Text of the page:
Welcome to the world of Karnataka State Souharda Federal Cooperative Ltd, the first Apex Body of New generation cooperatives in India. Souharda Federal Cooperative is a democratically elected self-regulatory organization of the cooperatives registered under Karnataka Souharda Sahakari Act, 1997.


India is celebrating centenary celebration of Cooperative Law. The first Cooperative Law of India The Cooperative Credit Societies Act, 1904 was passed on 25th March 1904.


Progressive Growth trends and Innovative Business Practices of
Karnataka State Souharda Federal Cooperative Ltd. (KSSFCL)

1. Brief history of Cooperative movement in India Since the beginning of mankind the concept of ‘co-operation’ has been the foundation for harmonious existence. Mahatma Gandhi once said that “Co-operatives are the gateway for economical development”. By effectively implementing this philosophy Karnataka State Souharda Federal Cooperative Ltd (KSSFCL), has successfully achieved an environment that is conducive for the growth Souharda Co-operatives in Karnataka, India.

In India, as early as 1st century, Shathavahanas adapted the concept of co-operation in the daily life of people. The great economic exponent Acharya Chanakya has propounded the necessity of the cooperative philosophy even in the delivery of justice. The ‘principle of cooperation’ has been the essence of human civilization and way of life through ages, especially in India.

In 1844, “Rockdale Society of Equitable Pioneers’ became the cooperative initiative formed under any cooperative law in the world. In India, it was on 25th March 1904 the Co-operative Credit Societies Act 1904, came into existence. On 8th May 1905, a 12-member society called ‘Agriculture Credit Cooperative Society’ that came into existence under the leadership of Shri Siddannagouda S. Patil at Kanaginahala village in the present district of Gadag in Karnataka, the 1st cooperative society in the country. However, this act was limited to agriculture credit cooperative societies. To overcome this limitation, The Co-operative Societies Act 1912 was formed to include other activities of cooperative, which became the model for the provincial governments to form their own cooperative acts.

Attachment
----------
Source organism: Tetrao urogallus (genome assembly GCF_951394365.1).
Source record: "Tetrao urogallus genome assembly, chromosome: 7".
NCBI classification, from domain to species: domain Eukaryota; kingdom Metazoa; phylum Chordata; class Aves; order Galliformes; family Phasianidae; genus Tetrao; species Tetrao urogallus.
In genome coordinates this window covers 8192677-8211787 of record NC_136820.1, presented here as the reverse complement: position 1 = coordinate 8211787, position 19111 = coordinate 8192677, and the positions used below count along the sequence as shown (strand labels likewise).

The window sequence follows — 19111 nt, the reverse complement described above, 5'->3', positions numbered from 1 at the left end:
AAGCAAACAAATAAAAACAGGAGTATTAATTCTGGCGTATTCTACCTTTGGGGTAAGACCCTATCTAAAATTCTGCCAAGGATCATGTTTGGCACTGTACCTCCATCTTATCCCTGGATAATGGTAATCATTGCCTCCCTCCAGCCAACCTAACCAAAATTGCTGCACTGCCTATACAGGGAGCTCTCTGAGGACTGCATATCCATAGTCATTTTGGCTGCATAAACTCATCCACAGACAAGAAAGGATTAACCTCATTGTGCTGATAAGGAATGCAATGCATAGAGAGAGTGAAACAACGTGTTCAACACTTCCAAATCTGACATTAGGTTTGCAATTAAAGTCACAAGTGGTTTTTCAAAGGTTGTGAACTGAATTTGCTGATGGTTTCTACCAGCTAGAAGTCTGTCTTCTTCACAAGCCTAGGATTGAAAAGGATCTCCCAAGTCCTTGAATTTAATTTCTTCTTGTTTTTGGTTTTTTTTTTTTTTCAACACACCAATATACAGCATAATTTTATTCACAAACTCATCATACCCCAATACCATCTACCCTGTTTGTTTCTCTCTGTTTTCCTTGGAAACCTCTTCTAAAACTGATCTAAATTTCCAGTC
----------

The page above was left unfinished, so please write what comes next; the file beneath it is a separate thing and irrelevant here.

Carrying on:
Post-Independence, various state governments framed their own independent Cooperative Acts and the Central Government its Multi-State Cooperative Act. Accordingly, Karnataka State Cooperative Societies Act, 1959 (KSCS Act, 1959) has been in practice. A Panchayat, a Cooperative society and a School for every village were considered as the three pillars of the integrated community development. As time passed by, other aspects were included into the Cooperative act thus heralding the resurgence of a new era in cooperative movement.

2. Heralding of new era with “The Karnataka Souharda Sahakari Act, 1997(KSSA, 1997)” The state and the central governments were investing millions of rupees in the form of shares, grants, subsidy, contributions, government support, etc but the expected results couldn’t be achieved in cooperative movements. This condition continued almost until early 1980s.

Keeping this in mind, the Central Government setup a committee under the Chairmanship of Shri Ardhanarishwaran, which submitted its report in 1987. It attributed the failure of the cooperative movement to the excessive interference of the governments. It is also true that the unabated party politics in the co-operative movement is also a big hindrance to its progress.

Realizing the vital role of the cooperative movement in the progress of the society, the Central Planning Commission set up a committee by appointing Shri Chaudari Brahmaprakash as its head & with a task of drafting a ‘Model Cooperative Act’ which will prevent interference of the governments. This committee, after a detailed study of the Cooperative Acts of various states, drafted a ‘Model Cooperative Act’ in 1991 and Central Government recommended the state governments to adopt this.

Accordingly, in 1997 a bill on parallel cooperative act was tabled in the state legislature of Karnataka. Demanding an early approval of this bill by both the houses of Karnataka Legislature, a committee ‘Souharda Samvardhana Samithi’ under the chairmanship of Justice Rama Jois came into existence. It was due to the combined efforts of Sahakara Bharathi Karnataka and Souharda Samvardhana Samithi, “The Karnataka Souharda Sahakari Act–1997 (KSSA, 1997)” was passed in the legislature. With the consent of The President of India, it was enforced from January 2001.

3. Special Features of Karnataka State Souharda Federal Cooperative Ltd. (KSSFCL), Bangalore The formation of Karnataka State Souharda Federal Cooperative Ltd. (KSSFCL), under the aegis of The Karnataka Souharda Sahakari Act – 1997, has been a unique structure in the Indian Cooperative movement, wherein the statutory elected body for the Management of Federal. The KSSFCL has been formed as per provisions of the KSSAct, 1997 itself & it continues to strengthen the Souharda Cooperative movement in Karnataka.

When the souharda cooperatives get registered, the Membership to this Federal is automatic along with registration and there is no need not separate application for membership to KSSFCL. The exiting ‘Federation’ concept of cooperatives becoming members has not been successful on many dimensions, whereas Souharda Cooperatives getting directly nurtured under ‘Federal Structure’ has been a successful experiment and it has been replicated already in 13 states of India.

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The basic guidelines for the formation of Co-operatives under Karnataka Souharda Sahakri Act, 1997 are as follows:

  • Promoters meeting
  • Collecting initial share capital
  • Registration
  • Election to first Board
  • Beginning of activities

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